The Chicago-Prashnottar: 56-57 Questions & Answers

Published: 10.07.2011
Updated: 10.07.2011

56. Question:

Has God any material body as shown by your argument?


There are no religionists in the world, who believe that God has a material body.

57. Question:

What religions do believe in a personal God?


We, the Jains, believe that one who has attained salvation while living with his material body is a God. It is written in the Tauret that God ate bread at the house of Abraham and that he had a. wrestling with Jacob. It shows that God has a body. Anandgiri—the disciple of Shankar writes in the beginning of the second chapter of Shankar-digvijaya that He is all-knowing. Anand-giri writes that when Nārad found that there had sprung up a variety of imaginary creeds and that the ancient religion had disappeared he went to Brahma and addressed him thus:—"Sire, Thy ancient religion has disappeared and in its place many a fanciful creed has sprung up. Something must be done to remove this state of affairs.'” On hearing this Brahma pondered over the matter a good deal and then accompanied by his sons, friends and devotees left his country and arrived at the abode of Shiva. As they approached they beheld Shiva as a radiance of millions of suns concentrated in one place but perceptible as the coolness of millions of moons. They saw he had five faces, the moon was his crown appearing as lightning above the tuft of hair. Parvati was sitting on his left side. Such was Mahadeo the Lord of all. Brahma made an obeisance to him and said, 0 Mahadeo, thou art omniscient, the Lord of all the world, the witness of all, the pervader of all, the first cause of all. This quotation shows that God has a body. If God had no body, how could there be five faces. This does not show that God is without body. If God has a body and is omnipresent, then his body alone will cover the whole world and another world will be required to contain all other objects. If you say that God pervades the universe by his spirit that has yet to be proved. We too believe our Bhagvan to be omnipresent by reason of his knowledge. But your position should not be incompatible with the writings of your Vedas. In the Vedas, God is said to be omnipresent by his body. "His eyes all over the universe, His faces everywhere, His arms are outstretched all over the world, He is the beginning of the whole world.” This quotation from the Vedas shows that God pervades the universe in his material body. It being so, the fallacy previously pointed out, applies to this statement. God is not therefore omnipresent. Nor is your statement that God is omniscient, established. Why has he created us who do not believe that He is the creator of the world and act in opposition to Him? If you say that we obtain fruits according to the deeds performed by us in previous lives, then the need of God as a mediator is altogether gone. When God cannot give us anything without our previously performed actions, then God has no independence. We shall reap as we sow. If you say that God does what he likes then no one knows what He will do. Perhaps he might send the virtuous to hell and the wicked to heaven. If you say that God is just and dispenses fruits to men according to their deeds then the same fallacy as heretofore pointed out comes in. The statement that God is everlasting is equally untenable for one that is everlasting, remains unchanged in all times. If He is everlasting then may be asked whether nature creates the world or no.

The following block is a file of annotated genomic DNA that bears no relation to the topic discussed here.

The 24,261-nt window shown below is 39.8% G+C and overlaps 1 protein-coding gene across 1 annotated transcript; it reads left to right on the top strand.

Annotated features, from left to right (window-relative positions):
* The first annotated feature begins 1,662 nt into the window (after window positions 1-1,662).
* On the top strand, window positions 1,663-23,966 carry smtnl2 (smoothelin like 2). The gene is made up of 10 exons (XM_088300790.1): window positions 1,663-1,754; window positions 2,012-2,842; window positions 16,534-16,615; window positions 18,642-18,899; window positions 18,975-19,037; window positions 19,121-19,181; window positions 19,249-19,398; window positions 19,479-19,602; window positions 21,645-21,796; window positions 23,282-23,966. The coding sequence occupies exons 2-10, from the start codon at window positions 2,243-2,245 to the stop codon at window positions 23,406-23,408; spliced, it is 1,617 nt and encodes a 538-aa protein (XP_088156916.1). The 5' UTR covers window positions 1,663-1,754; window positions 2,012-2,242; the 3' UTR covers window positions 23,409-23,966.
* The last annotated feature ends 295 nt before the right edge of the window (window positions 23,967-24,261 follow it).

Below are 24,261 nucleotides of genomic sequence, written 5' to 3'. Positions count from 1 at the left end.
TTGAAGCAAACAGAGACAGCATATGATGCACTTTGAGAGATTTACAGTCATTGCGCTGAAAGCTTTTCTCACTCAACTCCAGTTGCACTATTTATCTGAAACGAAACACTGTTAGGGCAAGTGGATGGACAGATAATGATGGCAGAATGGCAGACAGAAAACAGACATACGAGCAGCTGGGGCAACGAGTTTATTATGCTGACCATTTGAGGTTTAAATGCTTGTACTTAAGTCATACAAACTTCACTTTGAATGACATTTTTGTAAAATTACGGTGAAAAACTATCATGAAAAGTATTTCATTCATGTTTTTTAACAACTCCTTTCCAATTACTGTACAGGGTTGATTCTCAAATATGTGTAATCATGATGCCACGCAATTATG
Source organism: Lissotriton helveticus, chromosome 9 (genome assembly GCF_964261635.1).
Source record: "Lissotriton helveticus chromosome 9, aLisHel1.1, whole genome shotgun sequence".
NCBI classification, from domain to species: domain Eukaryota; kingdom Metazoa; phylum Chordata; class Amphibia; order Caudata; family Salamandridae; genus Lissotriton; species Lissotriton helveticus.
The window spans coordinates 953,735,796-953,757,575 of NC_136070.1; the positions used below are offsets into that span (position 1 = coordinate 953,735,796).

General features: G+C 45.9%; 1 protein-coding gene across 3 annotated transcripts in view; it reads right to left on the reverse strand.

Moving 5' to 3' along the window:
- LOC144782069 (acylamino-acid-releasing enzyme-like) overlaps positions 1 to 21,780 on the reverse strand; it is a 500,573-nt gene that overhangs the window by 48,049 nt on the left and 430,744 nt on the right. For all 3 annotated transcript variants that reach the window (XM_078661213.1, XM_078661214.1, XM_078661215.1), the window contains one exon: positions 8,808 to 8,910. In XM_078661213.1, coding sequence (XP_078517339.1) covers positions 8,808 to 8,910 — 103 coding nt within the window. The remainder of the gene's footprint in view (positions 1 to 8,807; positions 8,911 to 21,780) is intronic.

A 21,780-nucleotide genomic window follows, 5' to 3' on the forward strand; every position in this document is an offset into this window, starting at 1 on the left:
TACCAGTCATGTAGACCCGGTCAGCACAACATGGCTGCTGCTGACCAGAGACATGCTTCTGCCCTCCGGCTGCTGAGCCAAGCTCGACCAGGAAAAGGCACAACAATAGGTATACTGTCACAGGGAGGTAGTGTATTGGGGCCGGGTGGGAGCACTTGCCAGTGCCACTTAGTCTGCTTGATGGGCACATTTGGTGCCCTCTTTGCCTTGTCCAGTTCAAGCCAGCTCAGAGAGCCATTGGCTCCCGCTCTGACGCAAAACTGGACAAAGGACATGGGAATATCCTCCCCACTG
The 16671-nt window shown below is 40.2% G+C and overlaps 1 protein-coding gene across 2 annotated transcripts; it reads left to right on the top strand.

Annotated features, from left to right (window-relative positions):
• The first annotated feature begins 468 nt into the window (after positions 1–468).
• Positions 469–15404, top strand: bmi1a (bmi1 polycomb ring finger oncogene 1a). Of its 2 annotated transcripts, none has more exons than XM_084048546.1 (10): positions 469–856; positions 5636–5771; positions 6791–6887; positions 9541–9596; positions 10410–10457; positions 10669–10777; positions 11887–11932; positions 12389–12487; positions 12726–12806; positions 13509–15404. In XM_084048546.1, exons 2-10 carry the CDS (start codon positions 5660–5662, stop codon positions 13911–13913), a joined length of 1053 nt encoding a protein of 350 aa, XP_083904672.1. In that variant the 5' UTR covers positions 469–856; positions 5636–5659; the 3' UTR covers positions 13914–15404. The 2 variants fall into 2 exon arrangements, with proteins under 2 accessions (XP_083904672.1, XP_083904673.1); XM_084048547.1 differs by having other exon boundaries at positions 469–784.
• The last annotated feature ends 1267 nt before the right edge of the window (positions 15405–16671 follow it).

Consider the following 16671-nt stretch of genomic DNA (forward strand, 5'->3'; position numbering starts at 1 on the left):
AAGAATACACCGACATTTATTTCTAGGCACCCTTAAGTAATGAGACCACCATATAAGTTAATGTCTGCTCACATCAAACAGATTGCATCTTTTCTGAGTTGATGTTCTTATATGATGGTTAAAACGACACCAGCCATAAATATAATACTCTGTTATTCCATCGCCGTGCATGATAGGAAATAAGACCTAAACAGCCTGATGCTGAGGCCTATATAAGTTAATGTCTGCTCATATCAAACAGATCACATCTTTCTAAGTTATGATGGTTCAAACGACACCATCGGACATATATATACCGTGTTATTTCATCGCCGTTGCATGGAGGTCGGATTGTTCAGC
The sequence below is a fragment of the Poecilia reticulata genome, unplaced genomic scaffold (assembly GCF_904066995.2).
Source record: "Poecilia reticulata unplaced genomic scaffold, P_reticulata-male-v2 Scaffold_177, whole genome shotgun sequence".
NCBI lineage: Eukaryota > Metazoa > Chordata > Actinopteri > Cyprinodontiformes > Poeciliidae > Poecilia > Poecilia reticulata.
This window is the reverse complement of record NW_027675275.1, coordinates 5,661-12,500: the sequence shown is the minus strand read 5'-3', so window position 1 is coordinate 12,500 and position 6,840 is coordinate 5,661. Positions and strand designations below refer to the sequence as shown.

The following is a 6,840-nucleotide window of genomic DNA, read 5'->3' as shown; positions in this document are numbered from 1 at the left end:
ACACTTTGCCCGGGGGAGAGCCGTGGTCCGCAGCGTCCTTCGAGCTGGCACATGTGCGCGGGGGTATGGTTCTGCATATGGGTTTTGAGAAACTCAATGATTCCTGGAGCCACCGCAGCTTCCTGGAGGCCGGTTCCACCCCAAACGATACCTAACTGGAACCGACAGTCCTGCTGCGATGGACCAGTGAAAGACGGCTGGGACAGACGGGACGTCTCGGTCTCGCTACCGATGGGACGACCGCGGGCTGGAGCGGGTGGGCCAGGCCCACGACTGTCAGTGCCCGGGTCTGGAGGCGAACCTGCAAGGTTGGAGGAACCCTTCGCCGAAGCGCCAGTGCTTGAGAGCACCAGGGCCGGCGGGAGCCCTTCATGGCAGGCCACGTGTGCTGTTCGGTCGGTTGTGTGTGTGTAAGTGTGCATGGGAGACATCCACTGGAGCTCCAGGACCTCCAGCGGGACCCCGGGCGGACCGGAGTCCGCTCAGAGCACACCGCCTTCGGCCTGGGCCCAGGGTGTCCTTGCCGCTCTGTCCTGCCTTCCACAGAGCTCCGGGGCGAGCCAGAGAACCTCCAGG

If you say that it is the nature of God to create the world, then it will prove that God will keep on perpetually creating the world i.e. He will never cease creating as He is endowed with the nature that always creates. If you say that it is not His nature to create the world, then God will never be in a position to create it. If God has an eternal nature to create, then there would be no Pralaya or dissolution of the universe because it is not God's nature to destroy. If you say that God's nature is twofold creative as well as destructive, then no world will ever be created or destroyed for two such powers in opposition to each other will never abide simultaneously. If they do, the world would neither be created nor destroyed, for when the creative power is creating the destructive power will be working havoc or vice versa.

This only leads one to consider that what we believe is true i.e. the world has neither been created by any one nor will it ever be destroyed that is eternal, as we hold. If you ask what fallacy there is in the statement that God creates and destroys the world when he is moved by creative or destructive desires then the powers of the God will be considered as non-eternal. If it is so, God is also non-eternal because God is not separated from his powers. If you maintain that His powers are separate from Him, then too the world will never be created or destroyed by reason of these powers being eternal and God will be proved as having done nothing, for, when God is separate from His powers, He is consequently unable to do anything. How will He be able to create the world? And who will be the material cause of the powers? This will only prove the non-existence of God, for, what is God stripped of His powers. He will be as imaginary as a flower in the clouds. Who will in such a case be the creator of the world?


The Chicago-Prashnottar

Translator & Publisher:
Atmanand Jain Pustak Pracharak Mandal, Roshan Mohalla, Agra.

Edition: 1918 (1st Edition - 500 books)

Edited Online Edition: HereNow4U

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  1. Body
  2. Brahma
  3. Omniscient
  4. Vedas
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